another dark building, on another Christmas Eve.
Ten years earlier, Sal had responded to a break-in of a liquor store. As he entered the
darkened store a bright flash blinded him. Sal heard a loud crack of a pistol as his body
was hurled to the ground by the force of the bullet’s impact into his chest. Although his
kevlar vest had saved his life that night, the force of the bullet still cracked three ribs and
knocked the wind out of the shocked officer.
Sal’s survival instincts, honed by three combat tours in Vietnam, prevented him from
losing consciousness and gave him the strength to bring his service revolver to bear. His
last remembrance was of firing his revolver towards the flash, and unknown to him,
killing his attacker.
The flashlight was discarded as Sal entered the department store. He crouched just inside
the doorway and allowed his eyes to become accustomed to the ebony darkness of the
store.
During Sal’s seventeen years on the police force, this particular store had been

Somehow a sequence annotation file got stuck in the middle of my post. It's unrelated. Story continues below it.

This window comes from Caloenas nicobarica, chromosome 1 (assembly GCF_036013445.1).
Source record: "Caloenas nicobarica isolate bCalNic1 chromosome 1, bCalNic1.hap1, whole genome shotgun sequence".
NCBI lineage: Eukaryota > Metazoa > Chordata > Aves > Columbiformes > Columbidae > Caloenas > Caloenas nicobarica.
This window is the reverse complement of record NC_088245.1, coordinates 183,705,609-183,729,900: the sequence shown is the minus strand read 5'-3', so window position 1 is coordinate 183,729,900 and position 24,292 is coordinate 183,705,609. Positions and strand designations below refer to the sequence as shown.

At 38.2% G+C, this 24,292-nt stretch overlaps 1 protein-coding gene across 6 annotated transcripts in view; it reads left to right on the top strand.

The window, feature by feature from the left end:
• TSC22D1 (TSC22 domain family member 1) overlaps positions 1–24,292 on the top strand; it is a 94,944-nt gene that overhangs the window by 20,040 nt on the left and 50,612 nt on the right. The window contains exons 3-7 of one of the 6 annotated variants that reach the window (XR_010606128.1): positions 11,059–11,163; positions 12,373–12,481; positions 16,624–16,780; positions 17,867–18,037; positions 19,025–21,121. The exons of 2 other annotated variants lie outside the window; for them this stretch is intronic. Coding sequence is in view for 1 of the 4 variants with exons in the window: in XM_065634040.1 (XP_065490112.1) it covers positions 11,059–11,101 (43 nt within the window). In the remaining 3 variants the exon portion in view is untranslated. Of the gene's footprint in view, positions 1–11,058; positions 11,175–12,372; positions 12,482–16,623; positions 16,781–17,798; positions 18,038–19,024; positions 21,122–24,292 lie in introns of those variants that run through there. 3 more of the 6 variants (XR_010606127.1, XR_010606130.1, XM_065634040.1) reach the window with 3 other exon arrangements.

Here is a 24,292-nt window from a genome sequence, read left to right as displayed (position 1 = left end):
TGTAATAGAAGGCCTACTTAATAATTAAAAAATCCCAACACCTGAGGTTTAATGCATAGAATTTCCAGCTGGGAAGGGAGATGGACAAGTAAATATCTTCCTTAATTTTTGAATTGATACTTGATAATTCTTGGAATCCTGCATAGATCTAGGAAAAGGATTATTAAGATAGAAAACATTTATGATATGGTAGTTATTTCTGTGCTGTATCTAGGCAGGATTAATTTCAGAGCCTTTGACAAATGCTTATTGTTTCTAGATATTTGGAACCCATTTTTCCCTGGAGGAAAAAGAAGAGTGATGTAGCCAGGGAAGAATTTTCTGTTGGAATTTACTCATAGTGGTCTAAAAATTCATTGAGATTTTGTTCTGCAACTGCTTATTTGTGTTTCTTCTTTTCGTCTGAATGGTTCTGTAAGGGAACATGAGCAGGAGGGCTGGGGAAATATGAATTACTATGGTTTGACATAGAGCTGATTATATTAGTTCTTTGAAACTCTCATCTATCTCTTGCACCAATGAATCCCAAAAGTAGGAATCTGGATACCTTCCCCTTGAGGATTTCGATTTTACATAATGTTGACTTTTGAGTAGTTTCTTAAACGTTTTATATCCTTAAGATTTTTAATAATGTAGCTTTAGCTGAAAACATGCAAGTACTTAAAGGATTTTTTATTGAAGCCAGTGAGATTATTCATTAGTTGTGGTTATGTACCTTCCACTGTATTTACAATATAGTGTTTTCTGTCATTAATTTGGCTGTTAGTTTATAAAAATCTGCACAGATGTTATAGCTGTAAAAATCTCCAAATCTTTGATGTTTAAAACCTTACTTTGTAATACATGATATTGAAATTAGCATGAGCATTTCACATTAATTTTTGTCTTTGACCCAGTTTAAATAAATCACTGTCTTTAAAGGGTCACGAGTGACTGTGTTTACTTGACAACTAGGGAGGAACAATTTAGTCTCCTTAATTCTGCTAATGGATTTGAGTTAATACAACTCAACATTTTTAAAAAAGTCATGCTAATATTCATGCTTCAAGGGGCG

burglarized on many occasions. As his eyes made out a dim outline of the store, Sal
remembered where the main lighting circuit breaker was located.
As the officer carefully inched his way toward the breaker box, he felt a twinge of pain in
his ribs where he had been shot ten years ago. He winced as he remembered being
released from the hospital, and how the pain from his wounds paled in comparison to the
heartache he felt when he found his wife and kids had left him.
Sal wasn’t surprised that Maria had taken the kids and gone. Their life together had
started badly and just gotten worse. Sal could never bring himself to share with her the
horrors that tortured his mind, and she felt rejected. He felt that his experiences as a cop,